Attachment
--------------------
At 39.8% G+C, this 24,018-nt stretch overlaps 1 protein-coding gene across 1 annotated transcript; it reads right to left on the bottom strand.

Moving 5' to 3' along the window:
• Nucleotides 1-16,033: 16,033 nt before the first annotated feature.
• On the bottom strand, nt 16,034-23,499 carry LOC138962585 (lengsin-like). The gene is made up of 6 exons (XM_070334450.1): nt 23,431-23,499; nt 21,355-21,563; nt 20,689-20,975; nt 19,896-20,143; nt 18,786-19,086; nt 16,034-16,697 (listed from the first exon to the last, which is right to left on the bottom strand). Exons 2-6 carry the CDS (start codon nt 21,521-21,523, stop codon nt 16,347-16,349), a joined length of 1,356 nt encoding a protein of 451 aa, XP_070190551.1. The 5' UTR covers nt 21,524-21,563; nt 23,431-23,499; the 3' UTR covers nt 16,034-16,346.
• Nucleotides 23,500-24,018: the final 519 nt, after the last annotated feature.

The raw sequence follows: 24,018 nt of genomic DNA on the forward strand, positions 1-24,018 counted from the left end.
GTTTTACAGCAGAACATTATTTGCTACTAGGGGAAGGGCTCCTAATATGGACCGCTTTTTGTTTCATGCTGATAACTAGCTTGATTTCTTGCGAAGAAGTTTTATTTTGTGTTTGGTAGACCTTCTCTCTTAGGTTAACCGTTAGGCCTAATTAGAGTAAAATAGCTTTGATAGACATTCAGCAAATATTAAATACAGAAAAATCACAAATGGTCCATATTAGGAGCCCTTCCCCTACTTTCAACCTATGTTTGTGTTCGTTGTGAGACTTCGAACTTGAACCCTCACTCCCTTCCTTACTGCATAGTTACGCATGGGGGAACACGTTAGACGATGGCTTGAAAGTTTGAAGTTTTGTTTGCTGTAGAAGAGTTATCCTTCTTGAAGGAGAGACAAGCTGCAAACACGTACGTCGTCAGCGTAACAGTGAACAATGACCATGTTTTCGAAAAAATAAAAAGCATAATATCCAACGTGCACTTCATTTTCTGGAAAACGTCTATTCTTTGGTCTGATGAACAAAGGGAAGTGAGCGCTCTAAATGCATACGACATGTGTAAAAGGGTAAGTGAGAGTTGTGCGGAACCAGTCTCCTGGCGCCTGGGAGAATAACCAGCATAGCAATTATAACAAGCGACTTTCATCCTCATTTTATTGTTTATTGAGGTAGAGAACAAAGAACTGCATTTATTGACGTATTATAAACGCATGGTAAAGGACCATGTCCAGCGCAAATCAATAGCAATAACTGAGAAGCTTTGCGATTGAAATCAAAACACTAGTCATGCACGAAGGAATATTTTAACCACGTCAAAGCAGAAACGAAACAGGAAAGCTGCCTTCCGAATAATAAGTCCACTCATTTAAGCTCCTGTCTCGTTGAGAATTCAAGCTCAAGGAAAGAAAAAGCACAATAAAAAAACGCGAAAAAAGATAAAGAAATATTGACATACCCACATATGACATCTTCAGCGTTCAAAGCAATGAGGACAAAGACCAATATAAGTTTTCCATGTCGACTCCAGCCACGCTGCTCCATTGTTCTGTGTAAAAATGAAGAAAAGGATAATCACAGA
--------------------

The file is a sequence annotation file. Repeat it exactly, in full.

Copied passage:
At 39.8% G+C, this 24,018-nt stretch overlaps 1 protein-coding gene across 1 annotated transcript; it reads right to left on the bottom strand.

Moving 5' to 3' along the window:
• Nucleotides 1-16,033: 16,033 nt before the first annotated feature.
• On the bottom strand, nt 16,034-23,499 carry LOC138962585 (lengsin-like). The gene is made up of 6 exons (XM_070334450.1): nt 23,431-23,499; nt 21,355-21,563; nt 20,689-20,975; nt 19,896-20,143; nt 18,786-19,086; nt 16,034-16,697 (listed from the first exon to the last, which is right to left on the bottom strand). Exons 2-6 carry the CDS (start codon nt 21,521-21,523, stop codon nt 16,347-16,349), a joined length of 1,356 nt encoding a protein of 451 aa, XP_070190551.1. The 5' UTR covers nt 21,524-21,563; nt 23,431-23,499; the 3' UTR covers nt 16,034-16,346.
• Nucleotides 23,500-24,018: the final 519 nt, after the last annotated feature.

The raw sequence follows: 24,018 nt of genomic DNA on the forward strand, positions 1-24,018 counted from the left end.
GTTTTACAGCAGAACATTATTTGCTACTAGGGGAAGGGCTCCTAATATGGACCGCTTTTTGTTTCATGCTGATAACTAGCTTGATTTCTTGCGAAGAAGTTTTATTTTGTGTTTGGTAGACCTTCTCTCTTAGGTTAACCGTTAGGCCTAATTAGAGTAAAATAGCTTTGATAGACATTCAGCAAATATTAAATACAGAAAAATCACAAATGGTCCATATTAGGAGCCCTTCCCCTACTTTCAACCTATGTTTGTGTTCGTTGTGAGACTTCGAACTTGAACCCTCACTCCCTTCCTTACTGCATAGTTACGCATGGGGGAACACGTTAGACGATGGCTTGAAAGTTTGAAGTTTTGTTTGCTGTAGAAGAGTTATCCTTCTTGAAGGAGAGACAAGCTGCAAACACGTACGTCGTCAGCGTAACAGTGAACAATGACCATGTTTTCGAAAAAATAAAAAGCATAATATCCAACGTGCACTTCATTTTCTGGAAAACGTCTATTCTTTGGTCTGATGAACAAAGGGAAGTGAGCGCTCTAAATGCATACGACATGTGTAAAAGGGTAAGTGAGAGTTGTGCGGAACCAGTCTCCTGGCGCCTGGGAGAATAACCAGCATAGCAATTATAACAAGCGACTTTCATCCTCATTTTATTGTTTATTGAGGTAGAGAACAAAGAACTGCATTTATTGACGTATTATAAACGCATGGTAAAGGACCATGTCCAGCGCAAATCAATAGCAATAACTGAGAAGCTTTGCGATTGAAATCAAAACACTAGTCATGCACGAAGGAATATTTTAACCACGTCAAAGCAGAAACGAAACAGGAAAGCTGCCTTCCGAATAATAAGTCCACTCATTTAAGCTCCTGTCTCGTTGAGAATTCAAGCTCAAGGAAAGAAAAAGCACAATAAAAAAACGCGAAAAAAGATAAAGAAATATTGACATACCCACATATGACATCTTCAGCGTTCAAAGCAATGAGGACAAAGACCAATATAAGTTTTCCATGTCGACTCCAGCCACGCTGCTCCATTGTTCTGTGTAAAAATGAAGAAAAGGATAATCACAGA